This is my first year of growing courgettes so I was thrilled to see the plants flourishing in the few short weeks after planting out, although the way their magnificent but prickly leaves overspill onto the paths through the patch is slightly daunting.
As I watered around the veg patch on Friday evening, my Zimbabwean neighbour (who has a wealth of experience in veg growing) came over for a chat. The common names of plants often differ between our countries and he was curious about the courgettes. Having established what the plant was, he told me that in his country the whole plant would be eaten: flowers, stems, leaves, fruit. Surely the leaves are too spiny for that? Not at all, apparently they soften in cooking. My plants, however, had been insufficiently watered (guilty as charged, although the weekend deluge will have rectified that) and the stems were too tough. He demonstrated by cutting a lower leaf close to the stem and peeling back the strings. The stalk was hollow and the flesh rigid; if it had been tender, he would have saved it from the compost heap and taken it home to be eaten, although the best leaves are further up the stem. So, lesson one: courgettes need lots of water.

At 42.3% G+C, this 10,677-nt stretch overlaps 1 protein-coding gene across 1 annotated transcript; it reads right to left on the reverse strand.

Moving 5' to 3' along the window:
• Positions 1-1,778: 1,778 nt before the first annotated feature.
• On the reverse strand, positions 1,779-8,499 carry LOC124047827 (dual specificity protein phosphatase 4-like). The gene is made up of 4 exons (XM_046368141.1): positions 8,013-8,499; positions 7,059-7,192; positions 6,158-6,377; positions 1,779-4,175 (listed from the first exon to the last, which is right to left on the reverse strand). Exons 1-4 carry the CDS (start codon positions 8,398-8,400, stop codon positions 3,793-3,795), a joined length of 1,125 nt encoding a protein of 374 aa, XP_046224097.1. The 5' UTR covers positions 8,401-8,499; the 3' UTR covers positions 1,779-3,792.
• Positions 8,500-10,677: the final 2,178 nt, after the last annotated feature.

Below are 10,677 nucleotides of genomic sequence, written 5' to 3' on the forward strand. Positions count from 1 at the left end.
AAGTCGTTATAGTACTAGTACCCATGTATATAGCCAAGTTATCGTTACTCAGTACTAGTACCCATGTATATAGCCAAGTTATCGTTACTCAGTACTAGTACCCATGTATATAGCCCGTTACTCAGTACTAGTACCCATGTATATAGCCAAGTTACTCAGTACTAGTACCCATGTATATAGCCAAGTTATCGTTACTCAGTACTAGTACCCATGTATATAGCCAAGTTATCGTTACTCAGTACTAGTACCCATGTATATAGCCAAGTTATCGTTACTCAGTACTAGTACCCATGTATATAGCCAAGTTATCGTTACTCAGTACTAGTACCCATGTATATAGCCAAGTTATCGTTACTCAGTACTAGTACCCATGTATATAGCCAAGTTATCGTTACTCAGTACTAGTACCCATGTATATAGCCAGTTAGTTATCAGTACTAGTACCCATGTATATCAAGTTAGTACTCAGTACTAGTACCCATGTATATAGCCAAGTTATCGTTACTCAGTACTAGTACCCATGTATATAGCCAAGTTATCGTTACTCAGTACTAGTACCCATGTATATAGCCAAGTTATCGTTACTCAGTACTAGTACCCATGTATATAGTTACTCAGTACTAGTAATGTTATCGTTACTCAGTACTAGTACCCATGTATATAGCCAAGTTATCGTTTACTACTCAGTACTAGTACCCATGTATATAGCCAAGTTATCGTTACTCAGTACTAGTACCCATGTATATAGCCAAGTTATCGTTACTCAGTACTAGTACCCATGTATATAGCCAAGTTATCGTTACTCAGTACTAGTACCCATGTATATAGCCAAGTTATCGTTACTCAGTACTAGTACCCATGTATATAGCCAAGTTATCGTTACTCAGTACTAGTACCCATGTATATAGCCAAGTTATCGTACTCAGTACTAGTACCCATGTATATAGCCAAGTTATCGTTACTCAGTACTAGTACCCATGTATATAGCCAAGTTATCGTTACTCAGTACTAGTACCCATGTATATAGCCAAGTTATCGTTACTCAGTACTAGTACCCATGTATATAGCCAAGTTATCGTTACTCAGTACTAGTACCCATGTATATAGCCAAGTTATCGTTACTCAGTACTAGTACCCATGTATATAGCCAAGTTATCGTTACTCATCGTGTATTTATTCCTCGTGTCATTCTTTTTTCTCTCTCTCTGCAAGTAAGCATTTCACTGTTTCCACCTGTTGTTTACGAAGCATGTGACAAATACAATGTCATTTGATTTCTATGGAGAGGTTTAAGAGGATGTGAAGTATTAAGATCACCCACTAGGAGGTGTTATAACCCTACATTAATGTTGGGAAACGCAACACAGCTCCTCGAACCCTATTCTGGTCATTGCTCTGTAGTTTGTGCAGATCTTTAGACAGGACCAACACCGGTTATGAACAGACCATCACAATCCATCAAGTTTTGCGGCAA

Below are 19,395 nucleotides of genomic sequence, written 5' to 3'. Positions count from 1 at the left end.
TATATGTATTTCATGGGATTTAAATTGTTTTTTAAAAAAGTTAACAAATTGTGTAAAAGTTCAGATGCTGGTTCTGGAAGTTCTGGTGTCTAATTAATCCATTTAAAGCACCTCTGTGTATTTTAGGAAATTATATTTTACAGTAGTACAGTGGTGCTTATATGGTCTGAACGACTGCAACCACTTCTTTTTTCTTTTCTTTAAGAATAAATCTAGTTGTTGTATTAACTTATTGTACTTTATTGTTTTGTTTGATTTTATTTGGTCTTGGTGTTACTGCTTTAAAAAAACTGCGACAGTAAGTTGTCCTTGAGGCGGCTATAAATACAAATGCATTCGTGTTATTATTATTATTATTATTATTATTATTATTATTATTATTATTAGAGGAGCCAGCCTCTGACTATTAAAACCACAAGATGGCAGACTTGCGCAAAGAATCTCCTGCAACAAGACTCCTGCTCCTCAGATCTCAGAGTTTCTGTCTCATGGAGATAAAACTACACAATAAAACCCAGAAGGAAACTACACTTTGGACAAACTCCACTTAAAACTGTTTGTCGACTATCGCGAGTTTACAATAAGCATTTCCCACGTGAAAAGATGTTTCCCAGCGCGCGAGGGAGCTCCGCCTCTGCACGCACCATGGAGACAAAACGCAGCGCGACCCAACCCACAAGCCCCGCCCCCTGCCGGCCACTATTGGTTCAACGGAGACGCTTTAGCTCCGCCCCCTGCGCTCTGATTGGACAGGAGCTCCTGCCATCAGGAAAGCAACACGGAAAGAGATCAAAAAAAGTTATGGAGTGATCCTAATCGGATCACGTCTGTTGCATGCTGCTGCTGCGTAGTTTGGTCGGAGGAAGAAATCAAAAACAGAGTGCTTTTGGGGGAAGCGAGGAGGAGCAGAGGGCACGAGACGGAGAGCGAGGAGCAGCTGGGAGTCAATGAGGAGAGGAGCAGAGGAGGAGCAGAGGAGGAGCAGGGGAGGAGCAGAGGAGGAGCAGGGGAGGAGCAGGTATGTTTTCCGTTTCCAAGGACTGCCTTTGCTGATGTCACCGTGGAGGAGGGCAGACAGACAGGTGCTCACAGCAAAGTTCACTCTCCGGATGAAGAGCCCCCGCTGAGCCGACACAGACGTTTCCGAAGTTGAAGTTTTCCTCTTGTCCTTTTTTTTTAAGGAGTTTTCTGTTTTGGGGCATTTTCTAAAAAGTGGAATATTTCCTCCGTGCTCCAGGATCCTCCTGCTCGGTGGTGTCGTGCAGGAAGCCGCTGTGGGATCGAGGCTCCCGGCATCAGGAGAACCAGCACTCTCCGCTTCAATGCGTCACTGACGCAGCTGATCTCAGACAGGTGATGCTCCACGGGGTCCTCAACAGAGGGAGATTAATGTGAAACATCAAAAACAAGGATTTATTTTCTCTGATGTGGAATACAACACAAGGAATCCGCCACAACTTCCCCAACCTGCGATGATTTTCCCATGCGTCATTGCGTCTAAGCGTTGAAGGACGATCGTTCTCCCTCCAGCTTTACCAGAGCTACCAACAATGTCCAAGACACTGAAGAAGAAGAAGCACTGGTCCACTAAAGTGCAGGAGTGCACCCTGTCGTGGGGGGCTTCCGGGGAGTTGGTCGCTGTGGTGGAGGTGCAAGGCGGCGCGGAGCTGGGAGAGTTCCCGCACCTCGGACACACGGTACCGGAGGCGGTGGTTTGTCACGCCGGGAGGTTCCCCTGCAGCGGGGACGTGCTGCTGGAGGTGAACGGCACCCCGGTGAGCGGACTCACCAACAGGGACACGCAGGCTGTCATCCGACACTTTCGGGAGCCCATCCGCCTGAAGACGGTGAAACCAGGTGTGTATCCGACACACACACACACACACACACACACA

There was further advice. "The plant is having to share the food between the fruit and the leaves. You do not need the leaves near the ground." Well, that made sense to me. So, knife in hand, I sliced where I was directed to and leaf after giant leaf came away. Soil was revealed (enough to sow some quick radishes or shaded spinach), air could circulate around the plants, sweetcorn was rediscovered and an achievement shared. Really, an enjoyable, companionable, useful and educational evening where another curve of the learning spiral was successfully negotiated.
This is the 'after' shot:
If I'd thought about it, I should have used the same angle to take the photo. Sorry, but I hope this will illustrate nicely the after-effects of the (rather drastic) chop. Does anyone else do this? And has it worked for you? I'd love to know!